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Monday, November 28, 2011

Louis Sullivan

Adler & Sullivan's Transportation Building,
Chicago World's Columbian Exposition, 1893
In 1992, this country celebrated the five-hundredth anniversary of Columbus' discovery of America.  The place, appropriately enough, was Columbus, Ohio, with something called the Ameriflora Exhibition. I recall it well. I was there. It was beautiful. An entire park with its own conservatory (glorified greenhouse) was transformed into a botanical wonderland. It was very tasteful and low-keyed--so low-keyed in fact, probably few of you even knew of it, much less remember it now. In contrast, a hundred years before, the city of Chicago decided to put on a show for Christopher Columbus' four-hundredth anniversary. It was so big and extravagant, it was a whole year late getting off the ground. However to this day, the history books still talk about it. The 1893 Chicago World's Columbian Exposition was a mind-boggling extravaganza of wedding cake-style, Neoclassical Beaux-arts architecture trying desperately to house the newest in modern technology. Its vast "Lagoon of Honor" was totally encircled with one glistening, white, over-decorated Roman temple after another (mostly made of wood and plaster), crowned in the center with a Venetian barge made of stone.  Frank Lloyd Wright claimed the fair set back modern architecture by twenty years.

Adler & Sullivan's Wainwright Building,
Chicago, 1891
Actually Wright had a hand in making the fair what it was. He worked for the architectural firm of Adler & Sullivan at the time and no doubt helped in designing one of the few buildings on the grounds that was not a Neoclassical confection. Tucked away off to the side so as not to clash with the rampant Romanism of the main concourse, was Louis Sullivan's highly individualistic Transportation Building (top, left) which was demolished after the fair. To see it, one couldn't exactly call it "modern" looking--eclectic maybe, but certainly it was not Classical. The arch...whole rainbows of them...was the primary design element in the building resting uneasily amidst a highly decorated, rectilinear structure breathing a hint of Egyptian, Japanese, and Romanesque qualities. It may have been off to the side, but it certainly stood out from the crowd, richly ornamented in Sullivan's trademark Art Nouveau motifs and polychromed in red, orange, blue, yellow, and green. (What, no purple?)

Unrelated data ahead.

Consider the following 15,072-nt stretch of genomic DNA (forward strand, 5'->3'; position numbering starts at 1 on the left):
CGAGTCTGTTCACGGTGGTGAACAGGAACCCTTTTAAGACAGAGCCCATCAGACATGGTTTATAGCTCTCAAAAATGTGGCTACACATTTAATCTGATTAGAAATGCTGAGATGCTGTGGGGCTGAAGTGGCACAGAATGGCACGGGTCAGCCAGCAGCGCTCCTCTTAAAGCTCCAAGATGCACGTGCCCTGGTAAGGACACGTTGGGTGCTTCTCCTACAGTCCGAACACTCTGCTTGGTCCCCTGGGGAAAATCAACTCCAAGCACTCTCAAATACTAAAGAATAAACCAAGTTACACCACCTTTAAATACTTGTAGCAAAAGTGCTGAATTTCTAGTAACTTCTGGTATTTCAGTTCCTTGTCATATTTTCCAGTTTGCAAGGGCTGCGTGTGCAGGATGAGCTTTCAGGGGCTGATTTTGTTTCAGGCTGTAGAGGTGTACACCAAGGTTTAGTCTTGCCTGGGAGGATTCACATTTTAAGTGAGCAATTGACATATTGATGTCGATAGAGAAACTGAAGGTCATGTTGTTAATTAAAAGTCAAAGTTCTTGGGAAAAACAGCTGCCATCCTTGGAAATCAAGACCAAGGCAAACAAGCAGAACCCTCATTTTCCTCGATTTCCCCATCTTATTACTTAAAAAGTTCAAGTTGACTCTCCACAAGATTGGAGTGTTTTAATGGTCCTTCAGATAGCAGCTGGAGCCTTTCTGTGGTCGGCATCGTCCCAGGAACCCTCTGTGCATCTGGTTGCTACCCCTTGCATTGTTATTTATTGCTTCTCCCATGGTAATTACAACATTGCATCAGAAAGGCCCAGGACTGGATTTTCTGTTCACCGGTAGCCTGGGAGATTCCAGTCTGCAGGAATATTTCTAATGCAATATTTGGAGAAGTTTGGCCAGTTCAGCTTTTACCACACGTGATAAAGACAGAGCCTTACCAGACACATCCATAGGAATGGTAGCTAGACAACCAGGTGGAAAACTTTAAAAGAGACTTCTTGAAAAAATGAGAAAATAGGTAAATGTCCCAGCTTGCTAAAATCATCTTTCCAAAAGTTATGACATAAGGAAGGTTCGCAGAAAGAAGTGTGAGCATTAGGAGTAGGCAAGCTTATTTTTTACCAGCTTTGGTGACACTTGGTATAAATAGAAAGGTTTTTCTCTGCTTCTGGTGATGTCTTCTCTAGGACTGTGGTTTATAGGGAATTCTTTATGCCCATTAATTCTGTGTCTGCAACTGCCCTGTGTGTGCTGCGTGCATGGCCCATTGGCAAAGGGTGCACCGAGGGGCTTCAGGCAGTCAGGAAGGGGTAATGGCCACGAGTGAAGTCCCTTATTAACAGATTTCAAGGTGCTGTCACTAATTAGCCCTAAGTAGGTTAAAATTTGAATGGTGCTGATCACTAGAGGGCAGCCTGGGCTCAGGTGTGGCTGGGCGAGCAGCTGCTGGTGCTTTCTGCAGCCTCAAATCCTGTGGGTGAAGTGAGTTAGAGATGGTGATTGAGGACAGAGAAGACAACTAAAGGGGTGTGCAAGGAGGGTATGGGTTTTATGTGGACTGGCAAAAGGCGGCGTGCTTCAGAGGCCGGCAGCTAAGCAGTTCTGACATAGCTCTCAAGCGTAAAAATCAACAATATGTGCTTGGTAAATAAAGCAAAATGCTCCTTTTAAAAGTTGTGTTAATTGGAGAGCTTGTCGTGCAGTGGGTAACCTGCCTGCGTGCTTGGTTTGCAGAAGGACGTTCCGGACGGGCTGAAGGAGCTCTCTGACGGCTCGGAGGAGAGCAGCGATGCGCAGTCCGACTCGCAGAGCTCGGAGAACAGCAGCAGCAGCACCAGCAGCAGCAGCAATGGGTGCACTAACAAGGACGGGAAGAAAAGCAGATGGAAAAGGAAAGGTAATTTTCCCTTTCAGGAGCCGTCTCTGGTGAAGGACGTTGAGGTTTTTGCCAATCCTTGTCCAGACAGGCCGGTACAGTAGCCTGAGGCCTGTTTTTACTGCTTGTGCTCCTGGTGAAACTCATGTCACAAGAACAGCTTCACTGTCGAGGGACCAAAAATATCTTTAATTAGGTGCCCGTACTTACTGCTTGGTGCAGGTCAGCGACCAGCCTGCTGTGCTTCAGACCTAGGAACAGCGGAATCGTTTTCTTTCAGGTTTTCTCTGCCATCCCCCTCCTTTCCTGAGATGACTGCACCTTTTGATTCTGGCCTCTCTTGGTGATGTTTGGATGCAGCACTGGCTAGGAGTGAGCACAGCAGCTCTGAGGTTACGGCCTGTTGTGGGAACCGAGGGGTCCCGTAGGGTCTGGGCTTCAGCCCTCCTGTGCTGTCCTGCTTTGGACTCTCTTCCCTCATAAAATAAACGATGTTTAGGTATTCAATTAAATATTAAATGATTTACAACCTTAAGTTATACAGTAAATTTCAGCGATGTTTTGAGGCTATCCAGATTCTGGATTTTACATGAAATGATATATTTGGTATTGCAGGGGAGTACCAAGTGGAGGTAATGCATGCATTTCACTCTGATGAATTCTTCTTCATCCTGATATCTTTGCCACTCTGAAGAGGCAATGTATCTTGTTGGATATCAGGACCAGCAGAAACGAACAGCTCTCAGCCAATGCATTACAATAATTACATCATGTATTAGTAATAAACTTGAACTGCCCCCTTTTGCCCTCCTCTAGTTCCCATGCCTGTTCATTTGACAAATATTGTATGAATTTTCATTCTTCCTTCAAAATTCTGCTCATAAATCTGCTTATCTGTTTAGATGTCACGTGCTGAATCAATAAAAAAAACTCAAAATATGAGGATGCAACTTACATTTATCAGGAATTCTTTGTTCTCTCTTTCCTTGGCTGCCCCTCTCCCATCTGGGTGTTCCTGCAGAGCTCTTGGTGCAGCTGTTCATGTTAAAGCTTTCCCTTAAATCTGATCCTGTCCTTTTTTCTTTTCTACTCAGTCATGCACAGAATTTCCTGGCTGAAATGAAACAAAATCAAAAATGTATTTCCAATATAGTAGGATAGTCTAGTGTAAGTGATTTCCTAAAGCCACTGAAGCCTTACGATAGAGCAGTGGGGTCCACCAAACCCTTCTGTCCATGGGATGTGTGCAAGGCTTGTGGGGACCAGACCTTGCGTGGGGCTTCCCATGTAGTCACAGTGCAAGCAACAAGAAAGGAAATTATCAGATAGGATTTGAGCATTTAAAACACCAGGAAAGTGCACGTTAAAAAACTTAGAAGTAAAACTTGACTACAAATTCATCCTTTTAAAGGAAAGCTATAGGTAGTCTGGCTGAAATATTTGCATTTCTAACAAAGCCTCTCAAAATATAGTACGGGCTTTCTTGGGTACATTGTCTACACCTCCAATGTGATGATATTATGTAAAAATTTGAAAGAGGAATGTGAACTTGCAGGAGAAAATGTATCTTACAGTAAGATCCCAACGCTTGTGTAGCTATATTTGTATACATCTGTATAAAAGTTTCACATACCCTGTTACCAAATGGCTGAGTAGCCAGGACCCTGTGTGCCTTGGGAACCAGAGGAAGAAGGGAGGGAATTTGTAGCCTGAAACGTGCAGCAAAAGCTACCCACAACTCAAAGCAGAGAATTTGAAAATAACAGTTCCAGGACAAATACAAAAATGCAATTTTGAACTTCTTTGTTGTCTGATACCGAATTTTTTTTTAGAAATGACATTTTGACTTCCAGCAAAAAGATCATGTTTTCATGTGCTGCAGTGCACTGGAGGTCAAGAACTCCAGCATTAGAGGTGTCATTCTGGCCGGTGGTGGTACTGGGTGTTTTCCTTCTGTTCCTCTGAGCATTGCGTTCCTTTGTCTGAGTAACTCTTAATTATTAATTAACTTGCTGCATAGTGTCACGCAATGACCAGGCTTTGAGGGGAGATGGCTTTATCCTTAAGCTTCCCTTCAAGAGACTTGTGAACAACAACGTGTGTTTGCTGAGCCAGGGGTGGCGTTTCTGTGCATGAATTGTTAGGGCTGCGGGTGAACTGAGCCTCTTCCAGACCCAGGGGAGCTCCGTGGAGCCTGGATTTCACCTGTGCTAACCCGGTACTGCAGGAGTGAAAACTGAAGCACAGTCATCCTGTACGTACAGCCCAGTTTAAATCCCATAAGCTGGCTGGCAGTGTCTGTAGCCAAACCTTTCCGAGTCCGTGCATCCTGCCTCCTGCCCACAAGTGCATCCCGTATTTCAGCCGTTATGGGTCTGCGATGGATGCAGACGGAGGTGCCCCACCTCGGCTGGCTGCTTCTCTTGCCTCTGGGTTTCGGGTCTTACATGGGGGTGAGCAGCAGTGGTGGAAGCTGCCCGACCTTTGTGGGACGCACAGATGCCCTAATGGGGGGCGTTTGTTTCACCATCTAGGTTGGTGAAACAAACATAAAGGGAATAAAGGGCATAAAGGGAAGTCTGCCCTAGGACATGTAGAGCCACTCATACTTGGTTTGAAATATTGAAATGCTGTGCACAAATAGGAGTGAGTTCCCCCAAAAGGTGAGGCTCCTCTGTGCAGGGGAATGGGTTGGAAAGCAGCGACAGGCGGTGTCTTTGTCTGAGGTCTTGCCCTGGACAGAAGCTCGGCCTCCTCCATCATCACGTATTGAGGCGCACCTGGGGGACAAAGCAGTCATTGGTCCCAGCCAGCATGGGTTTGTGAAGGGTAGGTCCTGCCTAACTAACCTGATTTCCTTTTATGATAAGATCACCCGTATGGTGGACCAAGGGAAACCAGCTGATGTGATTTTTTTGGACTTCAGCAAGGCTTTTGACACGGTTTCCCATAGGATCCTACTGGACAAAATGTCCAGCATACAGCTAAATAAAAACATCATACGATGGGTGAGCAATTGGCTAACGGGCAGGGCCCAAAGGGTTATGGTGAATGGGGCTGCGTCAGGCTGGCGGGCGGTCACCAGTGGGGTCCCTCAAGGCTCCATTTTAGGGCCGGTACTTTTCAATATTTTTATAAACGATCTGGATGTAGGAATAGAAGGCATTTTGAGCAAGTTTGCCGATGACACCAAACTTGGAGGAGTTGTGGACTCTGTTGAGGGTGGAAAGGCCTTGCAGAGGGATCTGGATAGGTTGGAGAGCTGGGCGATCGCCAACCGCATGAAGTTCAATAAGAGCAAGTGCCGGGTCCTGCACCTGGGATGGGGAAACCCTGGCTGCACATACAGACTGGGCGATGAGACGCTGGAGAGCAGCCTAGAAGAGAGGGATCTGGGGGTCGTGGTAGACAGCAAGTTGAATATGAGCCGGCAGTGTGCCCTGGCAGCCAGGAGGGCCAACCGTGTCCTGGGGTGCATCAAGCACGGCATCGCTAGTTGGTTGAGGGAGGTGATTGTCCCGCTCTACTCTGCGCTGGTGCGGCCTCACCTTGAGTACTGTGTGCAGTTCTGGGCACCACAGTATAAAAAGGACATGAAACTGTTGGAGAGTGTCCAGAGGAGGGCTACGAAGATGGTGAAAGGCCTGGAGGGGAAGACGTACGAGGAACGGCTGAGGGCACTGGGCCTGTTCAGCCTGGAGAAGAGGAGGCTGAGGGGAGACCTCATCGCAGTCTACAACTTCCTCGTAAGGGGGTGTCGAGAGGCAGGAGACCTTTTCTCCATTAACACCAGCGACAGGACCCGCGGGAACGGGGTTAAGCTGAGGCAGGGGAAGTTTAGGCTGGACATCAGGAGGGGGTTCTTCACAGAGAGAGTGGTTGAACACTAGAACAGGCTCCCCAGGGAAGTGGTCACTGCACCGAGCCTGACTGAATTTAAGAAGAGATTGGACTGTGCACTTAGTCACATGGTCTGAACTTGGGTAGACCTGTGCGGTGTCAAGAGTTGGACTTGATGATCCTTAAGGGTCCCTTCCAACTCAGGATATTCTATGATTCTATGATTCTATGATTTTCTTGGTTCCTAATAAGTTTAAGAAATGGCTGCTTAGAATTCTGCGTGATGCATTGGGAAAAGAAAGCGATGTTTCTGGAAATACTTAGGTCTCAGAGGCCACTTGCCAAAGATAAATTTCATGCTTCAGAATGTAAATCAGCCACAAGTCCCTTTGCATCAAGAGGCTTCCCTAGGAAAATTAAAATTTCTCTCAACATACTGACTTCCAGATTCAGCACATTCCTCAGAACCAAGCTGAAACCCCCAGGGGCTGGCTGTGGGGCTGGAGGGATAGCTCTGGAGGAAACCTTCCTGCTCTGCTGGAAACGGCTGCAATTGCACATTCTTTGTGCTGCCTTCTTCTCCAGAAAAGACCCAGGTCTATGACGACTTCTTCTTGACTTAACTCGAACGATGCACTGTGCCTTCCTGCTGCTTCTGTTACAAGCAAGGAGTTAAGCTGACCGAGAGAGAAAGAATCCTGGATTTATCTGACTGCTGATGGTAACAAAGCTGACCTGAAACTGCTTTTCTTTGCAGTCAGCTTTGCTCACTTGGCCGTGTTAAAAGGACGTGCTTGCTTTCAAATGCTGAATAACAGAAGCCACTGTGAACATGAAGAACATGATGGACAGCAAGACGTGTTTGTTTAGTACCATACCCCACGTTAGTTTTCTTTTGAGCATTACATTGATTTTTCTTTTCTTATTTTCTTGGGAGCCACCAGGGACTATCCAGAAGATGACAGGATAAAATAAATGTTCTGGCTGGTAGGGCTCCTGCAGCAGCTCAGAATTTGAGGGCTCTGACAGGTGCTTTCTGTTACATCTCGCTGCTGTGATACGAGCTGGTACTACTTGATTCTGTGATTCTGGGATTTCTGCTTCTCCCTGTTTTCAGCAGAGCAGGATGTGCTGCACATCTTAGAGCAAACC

Chicago Auditorium (interior) 1889,
Adler & Sullivan
Sullivan was born in 1856 in Boston. He studied briefly at MIT but was lured away by a Philadelphia architectural firm. However, by 1873 he realized all the groundbreaking work in urban architecture was happening in Chicago following the fire, so that's where he settled. He spent another short period of time studying at the Ecole des Beaux-Arts in Paris (one summer) and came away knowing exactly what he disliked. Restless, he returned to work for Dankmar Adler and ten years later became a partner in the firm, responsible for the design work of the much-praised Auditorium Building (right) completed in 1889. The Transportation Building (top, left) bore a strong resemblance on the outside to the interior of the Auditorium building (above, right). By 1891, skyscrapers in Chicago, such as Adler & Sullivan's Wainwright Building (top right), were reaching an astounding ten stories in height. Built just eight years after H. H.  Richardson's rather clunky, chunky, medieval fortress-like Marshall Field warehouse (below), the contrast could not be greater. Sullivan was the first to realized that old European architectural styles did not translate to the high rise buildings being demanded by the costly limitations of expensive urban real estate. A whole new style was demanded, emphasizing the verticality of such structures rather than trying to cloak it in any number of antique coats of armor. Despite his taste for highly decorated surfaces, Sullivan's theories and designs had an enormous influence upon Frank Lloyd Wright and other twentieth century architects. As a result, he has often been called the first modern architect in America.
Marshall Field Warehouse, 1883,
H.H. Richardson.  Compare to the
Adler & Sullivan Wainwright Building.

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